Select the text above, the table of contents, and the text below.

In the Create New Building Block dialog:

give your table of contents a name

in the Gallery list, choose Table of Contents

in the Category list, choose ‘Create new category’ and name your new category

Word displays entries in the menu in alphabetical order by category. Sadly, there are few letters in the alphabet before the “B” for “Built-In”. If you want your custom tables of contents to appear before the Built-In category, but there is no name between “A” and “Built-In” that suits you, then put a space at the beginning of the category name. For example, name your category ” Shauna”. A space is alphabetized before a letter, so ” Shauna” will be displayed before “Built-In”.

Customize the Table of Contents (if you need to)

How to change the look of the headings in the document

Use the Document Map

How to change the look of the Table of Contents itself

To modify the Table of Contents itself, you need to display the Table of Contents dialog. To display the dialog for an existing table of contents:

From the Table of Contents dialog you can modify the Table of Contents in several ways.

By default, Word shows three levels in your Table of Contents. That is, it puts the text from Heading 1, Heading 2 and Heading 3 in the Table of Contents. If you want to show more or fewer levels, in the Table of Contents dialog, change the number in the Show levels box.

For sophisticated customization, you can edit the switches in the TOC field.

How to create a table of contents for several documents

To create one table of contents for several documents, you need to do the following.

Create a separate document to hold the table of contents (we’ll call this “the ToC document”).

For ease, put all the documents, and your ToC document, in the one folder.

In your ToC document, use an RD (Reference Document) field for each document that you want to include in your Table of Contents.

To insert an RD field, do ctrl-F9 and, within the brackets that Word gives you, type RD “filename“. For example { RD “Chapter 1.docx” }. You can’t type the curly brackets by hand. You must do ctrl-F9.

If you can’t put all your files in one folder, you must use double backslashes and double quotes. For example, { RD “C:\My folder\Chapter 1.docx” }.

Add an RD field for each document that you want to reference, in order.

Create the Table of Contents in this ToC document in the usual way.

Remember the page number rule: “The Table of Contents will pick up whatever pagination appears in your document”. It applies when using RD fields to create a ToC for many documents. You may have to set the starting page number manually in each document if you want pagination to run consecutively through your project.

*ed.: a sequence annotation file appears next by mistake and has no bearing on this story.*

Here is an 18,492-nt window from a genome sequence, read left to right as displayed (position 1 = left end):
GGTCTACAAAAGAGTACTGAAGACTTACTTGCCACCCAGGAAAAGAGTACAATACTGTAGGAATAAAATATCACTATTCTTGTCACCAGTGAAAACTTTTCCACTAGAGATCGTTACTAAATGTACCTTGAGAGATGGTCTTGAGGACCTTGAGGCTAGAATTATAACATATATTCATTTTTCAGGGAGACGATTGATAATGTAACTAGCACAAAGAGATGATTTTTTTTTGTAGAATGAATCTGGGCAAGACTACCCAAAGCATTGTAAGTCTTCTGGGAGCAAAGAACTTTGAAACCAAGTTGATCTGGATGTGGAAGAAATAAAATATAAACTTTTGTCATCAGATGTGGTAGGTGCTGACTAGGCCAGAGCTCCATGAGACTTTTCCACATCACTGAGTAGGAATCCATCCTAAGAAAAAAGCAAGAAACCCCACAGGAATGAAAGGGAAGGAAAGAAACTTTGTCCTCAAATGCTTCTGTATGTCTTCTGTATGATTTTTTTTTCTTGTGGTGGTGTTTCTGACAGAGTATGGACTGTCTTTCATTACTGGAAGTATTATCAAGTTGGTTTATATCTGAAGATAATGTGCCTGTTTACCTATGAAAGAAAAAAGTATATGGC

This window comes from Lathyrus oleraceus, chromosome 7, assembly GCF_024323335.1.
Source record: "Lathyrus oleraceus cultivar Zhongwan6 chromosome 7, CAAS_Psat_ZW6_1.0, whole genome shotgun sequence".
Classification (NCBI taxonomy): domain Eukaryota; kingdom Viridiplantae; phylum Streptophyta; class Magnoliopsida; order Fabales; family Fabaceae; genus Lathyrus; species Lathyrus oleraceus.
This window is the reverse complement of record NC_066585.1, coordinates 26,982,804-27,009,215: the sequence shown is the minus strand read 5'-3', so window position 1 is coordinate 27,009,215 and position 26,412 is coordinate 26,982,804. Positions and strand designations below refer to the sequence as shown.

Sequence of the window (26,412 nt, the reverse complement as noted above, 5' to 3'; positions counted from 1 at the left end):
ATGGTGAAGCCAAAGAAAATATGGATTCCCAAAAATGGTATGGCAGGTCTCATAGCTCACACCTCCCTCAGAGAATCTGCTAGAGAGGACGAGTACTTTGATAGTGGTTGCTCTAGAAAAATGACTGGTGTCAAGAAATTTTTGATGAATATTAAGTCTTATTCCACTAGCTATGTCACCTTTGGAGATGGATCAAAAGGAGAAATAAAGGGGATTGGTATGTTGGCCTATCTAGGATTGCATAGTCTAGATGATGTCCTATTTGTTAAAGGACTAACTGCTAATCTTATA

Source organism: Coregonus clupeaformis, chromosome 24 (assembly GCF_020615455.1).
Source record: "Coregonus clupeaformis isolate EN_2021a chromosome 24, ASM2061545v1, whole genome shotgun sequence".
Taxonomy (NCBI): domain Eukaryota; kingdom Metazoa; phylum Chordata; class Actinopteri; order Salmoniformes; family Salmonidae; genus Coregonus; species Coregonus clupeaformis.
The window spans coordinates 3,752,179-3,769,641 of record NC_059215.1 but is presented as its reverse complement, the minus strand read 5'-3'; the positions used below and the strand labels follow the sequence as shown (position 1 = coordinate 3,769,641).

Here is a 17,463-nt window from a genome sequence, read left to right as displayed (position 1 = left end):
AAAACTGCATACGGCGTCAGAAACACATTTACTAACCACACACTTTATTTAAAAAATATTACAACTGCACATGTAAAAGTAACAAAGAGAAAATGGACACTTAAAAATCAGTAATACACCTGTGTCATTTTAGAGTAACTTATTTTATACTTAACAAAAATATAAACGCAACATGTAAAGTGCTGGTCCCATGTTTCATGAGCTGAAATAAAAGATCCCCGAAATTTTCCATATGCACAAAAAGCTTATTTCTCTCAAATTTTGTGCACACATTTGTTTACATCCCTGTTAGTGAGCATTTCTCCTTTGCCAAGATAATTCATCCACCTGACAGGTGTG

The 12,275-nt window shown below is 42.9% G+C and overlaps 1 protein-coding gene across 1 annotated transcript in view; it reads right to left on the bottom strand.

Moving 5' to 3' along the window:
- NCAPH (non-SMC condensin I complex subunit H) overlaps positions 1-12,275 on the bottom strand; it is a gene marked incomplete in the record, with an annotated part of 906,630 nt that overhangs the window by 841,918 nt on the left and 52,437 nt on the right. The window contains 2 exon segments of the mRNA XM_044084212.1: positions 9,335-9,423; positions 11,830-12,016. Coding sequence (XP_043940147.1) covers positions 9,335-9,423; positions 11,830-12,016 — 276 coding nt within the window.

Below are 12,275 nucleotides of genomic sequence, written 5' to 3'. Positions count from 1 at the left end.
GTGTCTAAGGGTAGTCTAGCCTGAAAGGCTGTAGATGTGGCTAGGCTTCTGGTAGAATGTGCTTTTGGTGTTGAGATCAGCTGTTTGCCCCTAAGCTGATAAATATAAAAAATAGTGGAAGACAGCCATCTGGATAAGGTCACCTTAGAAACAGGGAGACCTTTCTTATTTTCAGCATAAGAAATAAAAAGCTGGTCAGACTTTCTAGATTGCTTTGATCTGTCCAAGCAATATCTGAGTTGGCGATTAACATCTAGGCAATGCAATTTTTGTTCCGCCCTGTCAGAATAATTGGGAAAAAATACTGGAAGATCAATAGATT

Other tips about Tables of Contents

If you have Word 2003, Microsoft has some great online training about Tables of Contents available for free. See

A Table of Contents is a field, not ordinary text. To see fields in your document, you can tell Word to display fields with grey shading. The grey doesn’t print, but it reminds you that this is a field, not ordinary text. To display fields with grey shading:

Tables of Contents don’t update automatically when you add a new heading to your document. This is because a ToC is a field. To update a Table of Contents, put your cursor in the Table of Contents and press F9 to update it. Or ctrl-a F9 to update all fields in the document. In Word 2007 and Word 2010, if your table of contents is in a content control, you can use the content control to update the ToC.

When you update your Table of Contents, always choose to update the Entire Table (Figure 2).

Figure 2: Whenever you see this box, always choose the second option and update the entire table.

The Table of Contents will pick up whatever pagination appears in your document. To control page numbers, see How to control the page numbering in a Word document at the Word MVP FAQ site

If the tabs in your Table of Contents seem to have gone crazy, see Whenever I update my Table of Contents it acquires unwanted tabs, and I have to press Ctrl+Q to get rid of them at the Word MVP FAQ site

To solve the problem, select the whole of the Table of Contents (selecting a few paragraphs either side is OK). Do Shift-F9. You’ll see the field codes exposed, and they’ll look something like { TOC o “1-3” h z }. Edit these codes to remove the h. Press F9 again to re-generate the ToC and hide the field codes. (By the way, you can’t type the curly brackets yourself. If won’t work. If you want to type out the field codes manually, use ctrl-F9 to create the curly brackets.)

Note: It is also possible to create a Table of Contents by marking each individual paragraph that you want to appear in the ToC. Then, you tell Word to use your marked paragraphs to create the ToC. You do this using { TC } fields. It seems to me that the chance of human error in accidentally omitting to mark a heading is large. I wouldn’t risk it. But if you’re interested, look at Word’s help under TC.

Related pages

How to number headings and figures in Appendixes in Microsoft Word – includes information on creating a table of contents when you have appendixes in your document

How to use the Document Map in Microsoft Word – the Document Map roughly mirrors your table of contents

(Archives) Microsoft Word 2007: Creating Headers And Footers / 2023

Last updated

This article is based on legacy software.

You can create headers and footers in your Word document so that information such as the author’s name, document title, or page numbers will appear in the top and/or bottom margin of your document. You can create a header and footer that appears the same on every page, or you can customize the pages with different headers and footers.

Inserting a Header or a Footer

By default, headers and footers appear on every page of your document. Word gives you have several presets to select from; you can also begin with a blank header or footer.

Select the desired header or footer style HINT: To start with a blank Header/Footer, selectEdit Header or Edit Footer

Editing Header or Footer Content

Once you have inserted a header or footer you can edit or format the content. Additional options appear in the Header & Footer Tools Design Tab.